Last week, the British Columbia Treaty Commission said federal foot-dragging is getting in the way of signing final agreements with the province's First Nations. But, to my way of thinking, the presumed finality achieved by such agreements has - to an extent - distracted us from achieving real recognition and reconciliation between the aboriginal and non-aboriginal people.
Our relationship has become bureaucratized and commodified - dominated by discussions about land, power and pieces of paper. And that's unfortunate. Because achieving such recognition and reconciliation requires more than boardroom meetings between aboriginal and non-aboriginal elites.
It requires the province's aboriginal and non-aboriginal people to understand what they need from one another and come together to meet those needs - giving rather than taking. And, on that count, we have a far way to go.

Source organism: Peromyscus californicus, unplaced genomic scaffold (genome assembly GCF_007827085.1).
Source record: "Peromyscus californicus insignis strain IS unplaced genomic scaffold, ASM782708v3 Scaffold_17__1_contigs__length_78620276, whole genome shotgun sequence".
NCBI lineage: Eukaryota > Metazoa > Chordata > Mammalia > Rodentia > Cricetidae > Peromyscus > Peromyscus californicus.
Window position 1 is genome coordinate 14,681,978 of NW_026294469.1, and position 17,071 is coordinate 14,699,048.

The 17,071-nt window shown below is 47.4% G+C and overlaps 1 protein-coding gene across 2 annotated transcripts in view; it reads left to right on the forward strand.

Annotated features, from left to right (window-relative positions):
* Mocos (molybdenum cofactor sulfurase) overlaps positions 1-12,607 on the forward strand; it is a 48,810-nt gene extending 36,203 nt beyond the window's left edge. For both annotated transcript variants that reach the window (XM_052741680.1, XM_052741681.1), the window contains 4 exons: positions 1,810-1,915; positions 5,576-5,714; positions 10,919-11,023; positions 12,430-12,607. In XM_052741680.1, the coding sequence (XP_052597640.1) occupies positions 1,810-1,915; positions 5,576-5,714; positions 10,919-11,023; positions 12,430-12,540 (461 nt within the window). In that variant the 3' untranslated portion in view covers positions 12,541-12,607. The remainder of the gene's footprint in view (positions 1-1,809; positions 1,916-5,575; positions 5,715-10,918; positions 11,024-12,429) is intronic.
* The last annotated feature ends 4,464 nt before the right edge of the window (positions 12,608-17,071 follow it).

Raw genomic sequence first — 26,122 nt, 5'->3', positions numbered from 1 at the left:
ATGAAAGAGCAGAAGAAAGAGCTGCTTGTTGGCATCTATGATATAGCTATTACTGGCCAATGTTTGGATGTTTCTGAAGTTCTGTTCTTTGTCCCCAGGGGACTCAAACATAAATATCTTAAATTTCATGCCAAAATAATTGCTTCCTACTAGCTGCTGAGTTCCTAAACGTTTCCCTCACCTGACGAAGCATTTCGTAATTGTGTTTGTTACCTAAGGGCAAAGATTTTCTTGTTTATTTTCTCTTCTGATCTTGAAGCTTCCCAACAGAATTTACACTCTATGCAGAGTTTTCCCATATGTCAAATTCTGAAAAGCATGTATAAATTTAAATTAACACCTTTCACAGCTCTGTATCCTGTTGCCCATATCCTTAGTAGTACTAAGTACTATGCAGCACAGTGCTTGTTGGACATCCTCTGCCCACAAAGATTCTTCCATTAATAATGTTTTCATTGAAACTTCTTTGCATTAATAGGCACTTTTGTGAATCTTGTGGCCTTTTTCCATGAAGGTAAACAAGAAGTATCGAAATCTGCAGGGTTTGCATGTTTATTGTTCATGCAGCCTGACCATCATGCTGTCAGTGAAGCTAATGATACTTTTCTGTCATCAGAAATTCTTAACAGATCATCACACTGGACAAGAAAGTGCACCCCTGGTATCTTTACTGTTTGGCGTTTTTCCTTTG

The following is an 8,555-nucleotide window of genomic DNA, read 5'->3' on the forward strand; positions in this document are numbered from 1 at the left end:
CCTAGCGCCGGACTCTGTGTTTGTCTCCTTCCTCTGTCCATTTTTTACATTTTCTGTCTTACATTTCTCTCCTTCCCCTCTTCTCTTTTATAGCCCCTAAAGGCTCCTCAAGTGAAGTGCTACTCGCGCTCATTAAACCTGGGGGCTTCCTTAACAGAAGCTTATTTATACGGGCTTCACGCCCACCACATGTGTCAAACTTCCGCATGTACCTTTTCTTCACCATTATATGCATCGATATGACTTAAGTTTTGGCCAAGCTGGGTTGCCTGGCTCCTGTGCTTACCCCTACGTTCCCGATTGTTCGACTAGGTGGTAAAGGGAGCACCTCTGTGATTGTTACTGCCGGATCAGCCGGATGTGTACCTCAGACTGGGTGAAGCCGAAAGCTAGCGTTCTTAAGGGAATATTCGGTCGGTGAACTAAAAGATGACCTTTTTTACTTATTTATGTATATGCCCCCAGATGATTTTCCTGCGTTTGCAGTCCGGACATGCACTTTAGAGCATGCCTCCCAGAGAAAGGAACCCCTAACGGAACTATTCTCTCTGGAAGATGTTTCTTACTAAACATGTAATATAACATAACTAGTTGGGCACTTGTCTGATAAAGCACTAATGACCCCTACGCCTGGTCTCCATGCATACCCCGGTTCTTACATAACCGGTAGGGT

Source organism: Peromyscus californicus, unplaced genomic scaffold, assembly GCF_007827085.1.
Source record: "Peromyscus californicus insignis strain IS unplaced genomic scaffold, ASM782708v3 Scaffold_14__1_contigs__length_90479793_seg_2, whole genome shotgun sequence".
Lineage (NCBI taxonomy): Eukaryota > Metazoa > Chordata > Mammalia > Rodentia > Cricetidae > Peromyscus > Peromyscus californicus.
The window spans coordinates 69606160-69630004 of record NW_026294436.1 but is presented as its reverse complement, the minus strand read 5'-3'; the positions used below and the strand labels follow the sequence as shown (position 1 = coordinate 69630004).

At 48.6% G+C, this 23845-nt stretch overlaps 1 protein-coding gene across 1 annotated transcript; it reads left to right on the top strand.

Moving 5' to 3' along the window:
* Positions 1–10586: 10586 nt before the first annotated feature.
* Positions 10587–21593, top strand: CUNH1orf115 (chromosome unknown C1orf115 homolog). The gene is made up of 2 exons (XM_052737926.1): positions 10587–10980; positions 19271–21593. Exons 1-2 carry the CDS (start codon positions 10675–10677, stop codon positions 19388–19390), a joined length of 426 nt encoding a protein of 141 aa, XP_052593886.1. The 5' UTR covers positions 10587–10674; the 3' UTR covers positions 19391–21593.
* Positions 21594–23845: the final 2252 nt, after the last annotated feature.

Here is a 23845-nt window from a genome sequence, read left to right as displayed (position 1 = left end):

According to the government, just 30 percent of British Columbia have a positive awareness of the diversity and value of First Nations culture. And how do those cultures feel after centuries of abuse and infantilization by non-aboriginals?
But changing all of that isn't something that can be neatly accomplished within a four-year mandate, package for the purposes of a political legacy. Nor is it something that will change with the stroke of a policy pen in Ottawa. Instead, it is something aboriginal and non-aboriginal people must desire - working outside courts and boardrooms to accomplish.